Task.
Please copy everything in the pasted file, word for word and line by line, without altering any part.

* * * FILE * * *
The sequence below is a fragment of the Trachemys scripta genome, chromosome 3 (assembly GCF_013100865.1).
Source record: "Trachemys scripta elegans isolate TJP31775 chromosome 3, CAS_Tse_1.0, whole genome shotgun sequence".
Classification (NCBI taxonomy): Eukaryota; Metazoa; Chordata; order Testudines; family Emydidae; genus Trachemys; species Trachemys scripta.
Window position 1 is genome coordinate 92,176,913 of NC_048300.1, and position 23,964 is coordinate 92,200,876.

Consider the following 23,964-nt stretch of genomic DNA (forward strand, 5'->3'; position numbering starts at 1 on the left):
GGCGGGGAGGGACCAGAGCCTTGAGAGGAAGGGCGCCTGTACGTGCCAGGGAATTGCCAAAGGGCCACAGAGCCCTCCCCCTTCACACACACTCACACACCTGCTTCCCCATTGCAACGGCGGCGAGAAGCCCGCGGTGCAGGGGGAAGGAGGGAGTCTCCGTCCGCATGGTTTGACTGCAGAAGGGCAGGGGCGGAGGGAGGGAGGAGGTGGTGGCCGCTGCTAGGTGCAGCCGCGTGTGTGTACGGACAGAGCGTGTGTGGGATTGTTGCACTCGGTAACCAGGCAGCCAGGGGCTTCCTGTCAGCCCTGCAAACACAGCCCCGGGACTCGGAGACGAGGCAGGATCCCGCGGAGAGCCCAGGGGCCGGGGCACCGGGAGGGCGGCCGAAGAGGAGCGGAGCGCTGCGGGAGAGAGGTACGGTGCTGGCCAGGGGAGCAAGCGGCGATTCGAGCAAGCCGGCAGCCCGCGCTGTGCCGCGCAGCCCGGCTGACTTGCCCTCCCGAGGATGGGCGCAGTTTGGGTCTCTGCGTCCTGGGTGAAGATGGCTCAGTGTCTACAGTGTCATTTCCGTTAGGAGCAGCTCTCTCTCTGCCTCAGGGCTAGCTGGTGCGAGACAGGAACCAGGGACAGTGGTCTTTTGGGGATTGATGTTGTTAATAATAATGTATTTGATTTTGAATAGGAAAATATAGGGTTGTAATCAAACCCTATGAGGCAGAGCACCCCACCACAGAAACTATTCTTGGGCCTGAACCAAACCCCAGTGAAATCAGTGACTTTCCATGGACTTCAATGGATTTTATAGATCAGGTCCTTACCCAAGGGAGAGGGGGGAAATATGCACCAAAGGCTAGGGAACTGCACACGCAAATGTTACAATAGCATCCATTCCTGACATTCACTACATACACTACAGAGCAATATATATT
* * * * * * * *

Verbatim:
The sequence below is a fragment of the Trachemys scripta genome, chromosome 3 (assembly GCF_013100865.1).
Source record: "Trachemys scripta elegans isolate TJP31775 chromosome 3, CAS_Tse_1.0, whole genome shotgun sequence".
Classification (NCBI taxonomy): Eukaryota; Metazoa; Chordata; order Testudines; family Emydidae; genus Trachemys; species Trachemys scripta.
Window position 1 is genome coordinate 92,176,913 of NC_048300.1, and position 23,964 is coordinate 92,200,876.

Consider the following 23,964-nt stretch of genomic DNA (forward strand, 5'->3'; position numbering starts at 1 on the left):
GGCGGGGAGGGACCAGAGCCTTGAGAGGAAGGGCGCCTGTACGTGCCAGGGAATTGCCAAAGGGCCACAGAGCCCTCCCCCTTCACACACACTCACACACCTGCTTCCCCATTGCAACGGCGGCGAGAAGCCCGCGGTGCAGGGGGAAGGAGGGAGTCTCCGTCCGCATGGTTTGACTGCAGAAGGGCAGGGGCGGAGGGAGGGAGGAGGTGGTGGCCGCTGCTAGGTGCAGCCGCGTGTGTGTACGGACAGAGCGTGTGTGGGATTGTTGCACTCGGTAACCAGGCAGCCAGGGGCTTCCTGTCAGCCCTGCAAACACAGCCCCGGGACTCGGAGACGAGGCAGGATCCCGCGGAGAGCCCAGGGGCCGGGGCACCGGGAGGGCGGCCGAAGAGGAGCGGAGCGCTGCGGGAGAGAGGTACGGTGCTGGCCAGGGGAGCAAGCGGCGATTCGAGCAAGCCGGCAGCCCGCGCTGTGCCGCGCAGCCCGGCTGACTTGCCCTCCCGAGGATGGGCGCAGTTTGGGTCTCTGCGTCCTGGGTGAAGATGGCTCAGTGTCTACAGTGTCATTTCCGTTAGGAGCAGCTCTCTCTCTGCCTCAGGGCTAGCTGGTGCGAGACAGGAACCAGGGACAGTGGTCTTTTGGGGATTGATGTTGTTAATAATAATGTATTTGATTTTGAATAGGAAAATATAGGGTTGTAATCAAACCCTATGAGGCAGAGCACCCCACCACAGAAACTATTCTTGGGCCTGAACCAAACCCCAGTGAAATCAGTGACTTTCCATGGACTTCAATGGATTTTATAGATCAGGTCCTTACCCAAGGGAGAGGGGGGAAATATGCACCAAAGGCTAGGGAACTGCACACGCAAATGTTACAATAGCATCCATTCCTGACATTCACTACATACACTACAGAGCAATATATATT